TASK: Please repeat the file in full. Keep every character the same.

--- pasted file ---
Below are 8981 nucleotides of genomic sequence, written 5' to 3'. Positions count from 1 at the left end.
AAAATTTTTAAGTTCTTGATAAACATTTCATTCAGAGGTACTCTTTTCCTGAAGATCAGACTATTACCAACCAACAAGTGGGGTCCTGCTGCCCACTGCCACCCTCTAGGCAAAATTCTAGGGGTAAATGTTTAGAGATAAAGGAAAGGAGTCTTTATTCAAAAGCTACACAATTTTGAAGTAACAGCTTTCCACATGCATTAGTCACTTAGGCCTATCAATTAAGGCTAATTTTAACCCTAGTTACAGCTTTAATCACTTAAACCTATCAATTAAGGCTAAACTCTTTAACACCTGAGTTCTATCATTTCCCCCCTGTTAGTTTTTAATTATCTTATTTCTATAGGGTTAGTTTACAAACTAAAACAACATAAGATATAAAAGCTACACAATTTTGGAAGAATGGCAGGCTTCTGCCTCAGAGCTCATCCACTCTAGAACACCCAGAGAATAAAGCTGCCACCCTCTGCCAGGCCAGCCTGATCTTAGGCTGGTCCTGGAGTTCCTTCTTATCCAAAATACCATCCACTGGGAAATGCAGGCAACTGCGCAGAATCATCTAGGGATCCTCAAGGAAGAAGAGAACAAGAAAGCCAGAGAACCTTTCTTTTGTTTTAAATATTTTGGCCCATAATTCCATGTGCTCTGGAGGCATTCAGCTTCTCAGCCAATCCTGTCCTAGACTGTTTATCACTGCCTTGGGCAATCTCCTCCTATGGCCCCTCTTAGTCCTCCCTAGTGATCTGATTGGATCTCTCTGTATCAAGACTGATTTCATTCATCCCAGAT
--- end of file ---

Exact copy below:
Below are 8981 nucleotides of genomic sequence, written 5' to 3'. Positions count from 1 at the left end.
AAAATTTTTAAGTTCTTGATAAACATTTCATTCAGAGGTACTCTTTTCCTGAAGATCAGACTATTACCAACCAACAAGTGGGGTCCTGCTGCCCACTGCCACCCTCTAGGCAAAATTCTAGGGGTAAATGTTTAGAGATAAAGGAAAGGAGTCTTTATTCAAAAGCTACACAATTTTGAAGTAACAGCTTTCCACATGCATTAGTCACTTAGGCCTATCAATTAAGGCTAATTTTAACCCTAGTTACAGCTTTAATCACTTAAACCTATCAATTAAGGCTAAACTCTTTAACACCTGAGTTCTATCATTTCCCCCCTGTTAGTTTTTAATTATCTTATTTCTATAGGGTTAGTTTACAAACTAAAACAACATAAGATATAAAAGCTACACAATTTTGGAAGAATGGCAGGCTTCTGCCTCAGAGCTCATCCACTCTAGAACACCCAGAGAATAAAGCTGCCACCCTCTGCCAGGCCAGCCTGATCTTAGGCTGGTCCTGGAGTTCCTTCTTATCCAAAATACCATCCACTGGGAAATGCAGGCAACTGCGCAGAATCATCTAGGGATCCTCAAGGAAGAAGAGAACAAGAAAGCCAGAGAACCTTTCTTTTGTTTTAAATATTTTGGCCCATAATTCCATGTGCTCTGGAGGCATTCAGCTTCTCAGCCAATCCTGTCCTAGACTGTTTATCACTGCCTTGGGCAATCTCCTCCTATGGCCCCTCTTAGTCCTCCCTAGTGATCTGATTGGATCTCTCTGTATCAAGACTGATTTCATTCATCCCAGAT